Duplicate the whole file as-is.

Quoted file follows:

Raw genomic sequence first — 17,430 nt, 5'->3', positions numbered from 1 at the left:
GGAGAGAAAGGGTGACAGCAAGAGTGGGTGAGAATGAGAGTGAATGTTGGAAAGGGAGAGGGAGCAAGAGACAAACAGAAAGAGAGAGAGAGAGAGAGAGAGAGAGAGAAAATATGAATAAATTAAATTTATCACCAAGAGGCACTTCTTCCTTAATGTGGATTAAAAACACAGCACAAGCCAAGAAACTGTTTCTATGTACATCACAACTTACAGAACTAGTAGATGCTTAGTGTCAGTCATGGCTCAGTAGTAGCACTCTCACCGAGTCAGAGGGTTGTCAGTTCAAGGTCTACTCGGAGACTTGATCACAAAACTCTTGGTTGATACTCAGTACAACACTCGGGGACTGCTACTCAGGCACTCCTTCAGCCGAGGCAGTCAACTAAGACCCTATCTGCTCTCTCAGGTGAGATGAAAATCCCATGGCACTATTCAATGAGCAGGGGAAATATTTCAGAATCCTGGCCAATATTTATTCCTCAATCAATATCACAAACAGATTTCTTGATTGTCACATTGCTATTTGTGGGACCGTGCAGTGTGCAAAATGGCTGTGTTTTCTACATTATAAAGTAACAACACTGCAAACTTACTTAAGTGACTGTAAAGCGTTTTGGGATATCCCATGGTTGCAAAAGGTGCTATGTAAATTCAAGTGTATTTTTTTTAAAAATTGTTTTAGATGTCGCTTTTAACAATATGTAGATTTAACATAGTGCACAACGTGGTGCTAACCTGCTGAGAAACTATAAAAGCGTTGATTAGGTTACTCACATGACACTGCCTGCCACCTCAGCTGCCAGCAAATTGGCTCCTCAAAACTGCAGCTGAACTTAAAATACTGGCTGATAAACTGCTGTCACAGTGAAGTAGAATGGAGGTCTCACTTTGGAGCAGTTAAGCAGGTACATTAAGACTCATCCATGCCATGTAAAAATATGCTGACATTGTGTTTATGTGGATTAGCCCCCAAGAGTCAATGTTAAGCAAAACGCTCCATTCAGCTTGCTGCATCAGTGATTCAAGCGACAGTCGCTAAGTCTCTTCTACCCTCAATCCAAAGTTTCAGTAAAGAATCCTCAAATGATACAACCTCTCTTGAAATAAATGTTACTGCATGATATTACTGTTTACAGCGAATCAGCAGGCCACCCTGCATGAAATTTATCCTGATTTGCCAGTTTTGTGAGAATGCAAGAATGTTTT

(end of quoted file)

Raw genomic sequence first — 17,430 nt, 5'->3', positions numbered from 1 at the left:
GGAGAGAAAGGGTGACAGCAAGAGTGGGTGAGAATGAGAGTGAATGTTGGAAAGGGAGAGGGAGCAAGAGACAAACAGAAAGAGAGAGAGAGAGAGAGAGAGAGAGAGAAAATATGAATAAATTAAATTTATCACCAAGAGGCACTTCTTCCTTAATGTGGATTAAAAACACAGCACAAGCCAAGAAACTGTTTCTATGTACATCACAACTTACAGAACTAGTAGATGCTTAGTGTCAGTCATGGCTCAGTAGTAGCACTCTCACCGAGTCAGAGGGTTGTCAGTTCAAGGTCTACTCGGAGACTTGATCACAAAACTCTTGGTTGATACTCAGTACAACACTCGGGGACTGCTACTCAGGCACTCCTTCAGCCGAGGCAGTCAACTAAGACCCTATCTGCTCTCTCAGGTGAGATGAAAATCCCATGGCACTATTCAATGAGCAGGGGAAATATTTCAGAATCCTGGCCAATATTTATTCCTCAATCAATATCACAAACAGATTTCTTGATTGTCACATTGCTATTTGTGGGACCGTGCAGTGTGCAAAATGGCTGTGTTTTCTACATTATAAAGTAACAACACTGCAAACTTACTTAAGTGACTGTAAAGCGTTTTGGGATATCCCATGGTTGCAAAAGGTGCTATGTAAATTCAAGTGTATTTTTTTTAAAAATTGTTTTAGATGTCGCTTTTAACAATATGTAGATTTAACATAGTGCACAACGTGGTGCTAACCTGCTGAGAAACTATAAAAGCGTTGATTAGGTTACTCACATGACACTGCCTGCCACCTCAGCTGCCAGCAAATTGGCTCCTCAAAACTGCAGCTGAACTTAAAATACTGGCTGATAAACTGCTGTCACAGTGAAGTAGAATGGAGGTCTCACTTTGGAGCAGTTAAGCAGGTACATTAAGACTCATCCATGCCATGTAAAAATATGCTGACATTGTGTTTATGTGGATTAGCCCCCAAGAGTCAATGTTAAGCAAAACGCTCCATTCAGCTTGCTGCATCAGTGATTCAAGCGACAGTCGCTAAGTCTCTTCTACCCTCAATCCAAAGTTTCAGTAAAGAATCCTCAAATGATACAACCTCTCTTGAAATAAATGTTACTGCATGATATTACTGTTTACAGCGAATCAGCAGGCCACCCTGCATGAAATTTATCCTGATTTGCCAGTTTTGTGAGAATGCAAGAATGTTTT